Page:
Masses of Algerians surged through the capital and rallied in other cities Friday against ailing President Abdelaziz Bouteflika’s bid for a fifth term, in an exceptional popular challenge to the country’s secretive leadership.
Protesters surged past a barricade and defied repeated volleys of tear gas fired by police in the march in Algiers. Most marchers were peaceful but a small group throwing stones clashed at the end of the event with police, causing some injuries.
Such anti-government protests are unusual in Algeria, where questions are growing about Bouteflika’s fitness for office after a 2013 stroke that has left him largely hidden from public.
Police helicopters circled overhead as crowds gathered in streets and parks of Algiers after midday Muslim prayer services to join the march. Organizers of the social media-driven movement hope the protest will send a loud signal of public discontent to Algeria’s secretive leadership before the April 18 presidential election.
“For a free and democratic Algeria!” shouted some demonstrators, or “No fifth term!”
The crowd included families with small children and women in headscarves or jeans. Riot police lined key avenues, determined to keep marchers from nearing government buildings.
Bursts of tear gas fire punctuated the afternoon, starting soon after crowds started gathering. More and more demonstrators joined in as the group marched along a route parallel to the city’s Mediterranean shore.
Police stopped the crowd near the central post office, and the protesters’ chants briefly fell silent as they joined together to sing the Algerian national anthem.
Then the crowd overwhelmed a police barricade, pushing on toward Martyrs’ Square in the historic Casbah neighborhood.
Associated Press reporters saw tens of thousands at the heart of the Algiers protest, while Algerian media and organizers reported several hundred thousand at protests nationwide, calling it the biggest such action in more than a decade.
As the Algiers protest wound down, groups of young demonstrators cleared away bottles and other garbage left along the protest route, heeding a call by organizers to stay peaceful and respectful.
It’s the latest of several protests in recent days against Bouteflika’s candidacy for the April 18 election. The protests have been largely organized by a movement called Mouwatana, or citizenship, that gathers various opposition parties and activists and wants Bouteflika to renounce his decision to seek a new term.
The crowds Friday weren’t targeting anger just at Bouteflika but at those around him who have kept the president, and themselves, in power for so long despite his difficulties in moving and speaking. They feel Algeria’s leadership has neglected unemployment, corruption and poverty eating away at society.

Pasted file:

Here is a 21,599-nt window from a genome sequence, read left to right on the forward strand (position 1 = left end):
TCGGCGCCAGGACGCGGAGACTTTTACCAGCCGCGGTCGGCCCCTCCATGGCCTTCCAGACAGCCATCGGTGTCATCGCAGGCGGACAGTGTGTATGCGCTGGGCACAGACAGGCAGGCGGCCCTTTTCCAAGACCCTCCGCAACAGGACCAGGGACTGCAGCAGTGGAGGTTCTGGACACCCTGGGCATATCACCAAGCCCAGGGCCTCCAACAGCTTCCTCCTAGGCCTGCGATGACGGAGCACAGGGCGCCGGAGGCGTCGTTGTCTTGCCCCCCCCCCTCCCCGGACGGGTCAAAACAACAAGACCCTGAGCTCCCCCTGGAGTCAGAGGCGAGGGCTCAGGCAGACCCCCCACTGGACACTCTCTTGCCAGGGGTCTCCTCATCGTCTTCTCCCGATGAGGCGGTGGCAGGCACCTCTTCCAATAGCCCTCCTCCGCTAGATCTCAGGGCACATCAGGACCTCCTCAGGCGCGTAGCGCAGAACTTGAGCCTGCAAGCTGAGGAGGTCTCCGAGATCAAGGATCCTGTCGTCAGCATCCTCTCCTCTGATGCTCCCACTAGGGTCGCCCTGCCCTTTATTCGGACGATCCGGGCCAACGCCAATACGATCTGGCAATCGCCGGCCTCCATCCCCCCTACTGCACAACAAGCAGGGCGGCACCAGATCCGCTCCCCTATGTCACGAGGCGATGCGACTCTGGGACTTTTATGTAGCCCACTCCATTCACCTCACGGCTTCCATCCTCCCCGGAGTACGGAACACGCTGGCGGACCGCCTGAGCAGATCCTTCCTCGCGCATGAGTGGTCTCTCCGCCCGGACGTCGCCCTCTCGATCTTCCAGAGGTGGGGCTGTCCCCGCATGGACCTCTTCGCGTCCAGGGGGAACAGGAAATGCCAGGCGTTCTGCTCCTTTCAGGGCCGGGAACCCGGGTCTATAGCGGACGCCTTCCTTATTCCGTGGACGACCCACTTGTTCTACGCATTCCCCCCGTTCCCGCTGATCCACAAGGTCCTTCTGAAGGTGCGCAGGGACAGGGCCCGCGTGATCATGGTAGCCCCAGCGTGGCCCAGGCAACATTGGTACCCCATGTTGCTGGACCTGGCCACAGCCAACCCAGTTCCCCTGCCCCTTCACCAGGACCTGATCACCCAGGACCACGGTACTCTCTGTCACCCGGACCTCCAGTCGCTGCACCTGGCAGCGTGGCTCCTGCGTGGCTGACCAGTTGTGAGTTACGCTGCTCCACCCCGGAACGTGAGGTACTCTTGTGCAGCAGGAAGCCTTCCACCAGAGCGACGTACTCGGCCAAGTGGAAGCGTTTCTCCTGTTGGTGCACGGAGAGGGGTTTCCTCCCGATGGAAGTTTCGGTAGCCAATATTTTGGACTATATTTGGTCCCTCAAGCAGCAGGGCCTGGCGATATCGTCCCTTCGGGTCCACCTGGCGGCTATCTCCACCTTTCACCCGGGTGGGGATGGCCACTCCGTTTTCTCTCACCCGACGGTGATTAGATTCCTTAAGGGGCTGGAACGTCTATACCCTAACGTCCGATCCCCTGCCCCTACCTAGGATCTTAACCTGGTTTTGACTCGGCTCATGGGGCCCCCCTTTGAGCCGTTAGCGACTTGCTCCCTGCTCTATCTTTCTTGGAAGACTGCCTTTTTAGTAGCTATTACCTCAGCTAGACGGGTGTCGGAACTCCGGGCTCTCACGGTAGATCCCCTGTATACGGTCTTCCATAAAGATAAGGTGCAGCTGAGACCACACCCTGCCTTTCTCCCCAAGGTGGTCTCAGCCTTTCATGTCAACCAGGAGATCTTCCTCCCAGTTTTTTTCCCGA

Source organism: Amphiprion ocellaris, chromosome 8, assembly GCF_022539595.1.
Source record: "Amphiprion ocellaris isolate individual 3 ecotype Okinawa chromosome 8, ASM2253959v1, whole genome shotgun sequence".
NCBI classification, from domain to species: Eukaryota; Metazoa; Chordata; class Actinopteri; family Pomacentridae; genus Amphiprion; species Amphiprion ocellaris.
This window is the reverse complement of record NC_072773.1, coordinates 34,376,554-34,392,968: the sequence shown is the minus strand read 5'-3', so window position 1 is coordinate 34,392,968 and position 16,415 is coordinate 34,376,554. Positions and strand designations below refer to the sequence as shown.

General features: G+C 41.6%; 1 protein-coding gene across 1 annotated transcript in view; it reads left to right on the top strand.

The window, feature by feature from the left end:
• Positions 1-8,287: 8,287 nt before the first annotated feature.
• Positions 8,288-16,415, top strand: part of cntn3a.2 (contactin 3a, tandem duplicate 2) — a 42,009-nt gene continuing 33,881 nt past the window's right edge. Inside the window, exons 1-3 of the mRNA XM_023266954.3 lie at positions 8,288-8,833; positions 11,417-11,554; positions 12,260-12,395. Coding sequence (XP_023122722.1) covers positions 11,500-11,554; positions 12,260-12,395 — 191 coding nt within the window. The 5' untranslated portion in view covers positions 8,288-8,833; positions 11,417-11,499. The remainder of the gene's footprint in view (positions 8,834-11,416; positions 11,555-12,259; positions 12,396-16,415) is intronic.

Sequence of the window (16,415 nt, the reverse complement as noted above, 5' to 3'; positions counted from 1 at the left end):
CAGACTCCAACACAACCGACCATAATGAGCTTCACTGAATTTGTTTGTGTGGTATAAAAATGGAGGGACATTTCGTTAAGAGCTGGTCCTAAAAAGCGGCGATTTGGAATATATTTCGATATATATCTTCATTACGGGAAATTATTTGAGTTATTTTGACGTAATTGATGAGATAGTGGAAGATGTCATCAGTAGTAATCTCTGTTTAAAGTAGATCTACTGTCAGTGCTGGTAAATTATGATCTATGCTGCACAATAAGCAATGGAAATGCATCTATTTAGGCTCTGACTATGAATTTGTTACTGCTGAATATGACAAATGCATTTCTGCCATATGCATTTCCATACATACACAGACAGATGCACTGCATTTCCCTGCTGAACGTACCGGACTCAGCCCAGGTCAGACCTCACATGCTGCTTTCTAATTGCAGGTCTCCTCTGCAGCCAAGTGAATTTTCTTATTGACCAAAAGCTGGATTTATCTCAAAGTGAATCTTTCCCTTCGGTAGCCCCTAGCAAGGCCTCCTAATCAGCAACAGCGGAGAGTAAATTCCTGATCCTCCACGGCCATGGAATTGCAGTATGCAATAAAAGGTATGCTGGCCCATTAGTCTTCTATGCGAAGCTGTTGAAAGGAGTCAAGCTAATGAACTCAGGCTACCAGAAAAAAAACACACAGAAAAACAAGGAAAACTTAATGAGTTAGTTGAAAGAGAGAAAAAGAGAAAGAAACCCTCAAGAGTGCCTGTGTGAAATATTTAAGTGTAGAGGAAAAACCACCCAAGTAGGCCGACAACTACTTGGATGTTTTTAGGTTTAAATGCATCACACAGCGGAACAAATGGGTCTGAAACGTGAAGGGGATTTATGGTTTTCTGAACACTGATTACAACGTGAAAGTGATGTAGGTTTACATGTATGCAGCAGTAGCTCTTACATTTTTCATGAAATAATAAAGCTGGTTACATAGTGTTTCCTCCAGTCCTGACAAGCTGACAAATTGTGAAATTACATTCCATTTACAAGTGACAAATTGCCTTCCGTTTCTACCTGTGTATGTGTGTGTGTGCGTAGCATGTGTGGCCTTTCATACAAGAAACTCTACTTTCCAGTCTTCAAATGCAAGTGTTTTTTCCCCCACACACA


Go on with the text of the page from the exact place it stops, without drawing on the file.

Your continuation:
“All the (current political) system must leave and change. I’m not only talking about Bouteflika. I’m talking about the system in general. It needs to change and then we will build a new state,” protester Sid Ali said.
Demonstrators didn’t express support for a single challenger in the election, though opposition candidate Ali Benflis expressed support Friday for the march, calling Bouteflika’s presidential bid a “humiliation for the Algerian people.”
Among those protesting were a woman active in Algeria’s war against French colonial rule a half century ago and the head of one of Algeria’s biggest companies, according to local media.
Sociologist Nacer Djabi called the protest movement exceptional for the breadth of involvement, including women, young people, workers, Islamists and secular politicians.
“All of society is here,” he told The Associated Press. “The powers-that-be should make some conclusions starting tonight.”
While a record number of would-be candidates want to challenge Bouteflika, many voters see no clear alternative to his rule.
Bouteflika is credited with reconciling Algerians after a decade of civil war between Islamic insurgents and security forces that left some 200,000 people dead. He has been in power since 1999 and overwhelmingly won re-election in 2014, and most Algerians will likely vote for him again next month for fear of instability that his departure could unleash.
State media has largely ignored the protests, and on Friday repeated extracts from a speech the day before by Prime Minister Ahmed Ouyahia, in which he offered support for peaceful demonstrations but warned against “manipulation by parties that want to destabilize Algeria.”
Bouteflika himself, who is 81, is undergoing medical checks in Switzerland.
Geneva daily Tribune de Geneve reported Thursday that Bouteflika was receiving medical treatment at Geneva University Hospitals. Hospital spokesman Nicolas de Saussure told The AP that the hospital does not communicate information about its patients out of privacy concerns.
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